- Families and Law Enforcement officers can seek court restraining orders to remove someone's firearms if they pose a threat. SB 1014 (How long would that take while that someone still had the firearm?)

          - Requires Parole Board to consider release of offenders who committed crimes when they were under 23 years of age. SB 261 (Oh well, I guess if you're 22 years old you really didn't understand that you were breaking the law.)

          - Requires Parole board to release prisoners once they are "found   suitable to leave prison." SB 230 (That's a corker. I'll bet even William Shakespeare couldn't define "found suitable to leave prison".)

          - Allows people to contest a traffic ticket without first paying the fine.     SB 405 (Not a bad idea, unless the driver is going 90 miles per hour in a school zone at 8:00 o'clock on a Monday morning).

          - Requires parents to vaccinate children before they can attend school.     SB 277 (There goes religious liberty and school attendance?)

         - Day Care providers must be vaccinated. SB 792 (Are these to be provided free for those who can't afford shots?)

         - Prohibits sale of electronic cigarettes to minors even if they do not contain tobacco. SB 216 (Two good ones out of 18 isn't too bad)

          - Makes it easier for people to donate sperm or eggs, and for un- married parents who used "assisted reproduction" to become legal guardians of the offspring. SB 960 (I'm not sure about this one)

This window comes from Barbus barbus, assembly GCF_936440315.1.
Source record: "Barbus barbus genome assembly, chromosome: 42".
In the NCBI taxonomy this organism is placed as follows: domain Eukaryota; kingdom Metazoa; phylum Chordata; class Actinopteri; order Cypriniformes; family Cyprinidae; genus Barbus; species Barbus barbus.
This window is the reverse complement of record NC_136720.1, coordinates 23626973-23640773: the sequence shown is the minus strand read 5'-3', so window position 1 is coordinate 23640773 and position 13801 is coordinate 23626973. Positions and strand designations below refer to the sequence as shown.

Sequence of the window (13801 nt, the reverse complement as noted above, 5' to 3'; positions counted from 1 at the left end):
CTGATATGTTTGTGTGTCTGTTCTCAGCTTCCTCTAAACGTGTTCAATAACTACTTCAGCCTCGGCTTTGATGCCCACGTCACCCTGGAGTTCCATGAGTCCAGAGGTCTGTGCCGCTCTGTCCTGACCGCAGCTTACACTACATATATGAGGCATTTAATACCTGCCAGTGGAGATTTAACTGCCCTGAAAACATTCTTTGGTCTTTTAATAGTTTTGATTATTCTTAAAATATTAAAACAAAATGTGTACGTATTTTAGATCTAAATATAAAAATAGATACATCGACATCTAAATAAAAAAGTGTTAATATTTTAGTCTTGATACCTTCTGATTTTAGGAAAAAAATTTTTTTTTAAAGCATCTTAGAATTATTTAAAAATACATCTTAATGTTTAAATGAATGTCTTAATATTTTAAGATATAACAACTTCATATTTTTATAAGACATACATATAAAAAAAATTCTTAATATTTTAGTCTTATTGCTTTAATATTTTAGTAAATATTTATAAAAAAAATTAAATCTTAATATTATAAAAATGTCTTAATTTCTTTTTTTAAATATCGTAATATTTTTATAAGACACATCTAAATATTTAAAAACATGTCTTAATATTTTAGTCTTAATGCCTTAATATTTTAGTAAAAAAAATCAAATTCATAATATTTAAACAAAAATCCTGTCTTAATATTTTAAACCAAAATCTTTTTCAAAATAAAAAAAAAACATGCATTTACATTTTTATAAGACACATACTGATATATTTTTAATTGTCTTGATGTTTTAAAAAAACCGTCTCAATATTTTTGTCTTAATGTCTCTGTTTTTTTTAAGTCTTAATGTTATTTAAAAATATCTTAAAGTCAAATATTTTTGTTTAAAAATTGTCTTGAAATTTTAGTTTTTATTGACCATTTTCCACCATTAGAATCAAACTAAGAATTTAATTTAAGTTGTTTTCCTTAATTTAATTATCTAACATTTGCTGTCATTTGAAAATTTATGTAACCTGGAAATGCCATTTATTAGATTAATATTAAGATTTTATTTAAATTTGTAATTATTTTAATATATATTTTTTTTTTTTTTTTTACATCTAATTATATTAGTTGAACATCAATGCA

- Registers people to vote when they get new, or renew drivers licenses. (Are these citizens, legal residents, or just anyone who can get a fake driver's license?)

          - Bans charging bridge toll fee to pedestrians and bikers. AB 40 (You want to cross, pay up. I have to, even in my Smart Car.)

         - Allows beer tasting at Farmer's Markets. AB 774 (Any age limit here? I guess the drinkers will be walking home after imbibing and shopping.)

          - Bans schools from using REDSKINS as mascots. Effective in 2017      AB 30 (How about "If you don't like the name, don't go to the game")

         And if these aren't enough, consider that when the federal Justice Department ran a 2 year study nationally, they found about 30,000 criminal offenses on the books. But to find the exact number, as Ron Gainer of that department said, "You will have died and resurrected 3 times" and still not have an answer to that question, with 800 passed at the federal level just in 2014. And in sunny California, in 2014, Governor Brown was sent 1074 bills for his signature. What do lawmakers do? They make laws. Good, bad, or ugly, they have to justify their role, I suppose. Maybe we all should keep a little sharper eye on what goes on in the legislatures across the country, and in particular here in the great state of California. It's 10:00 P.M. Do you know where your representative is tonight, and what he's doing?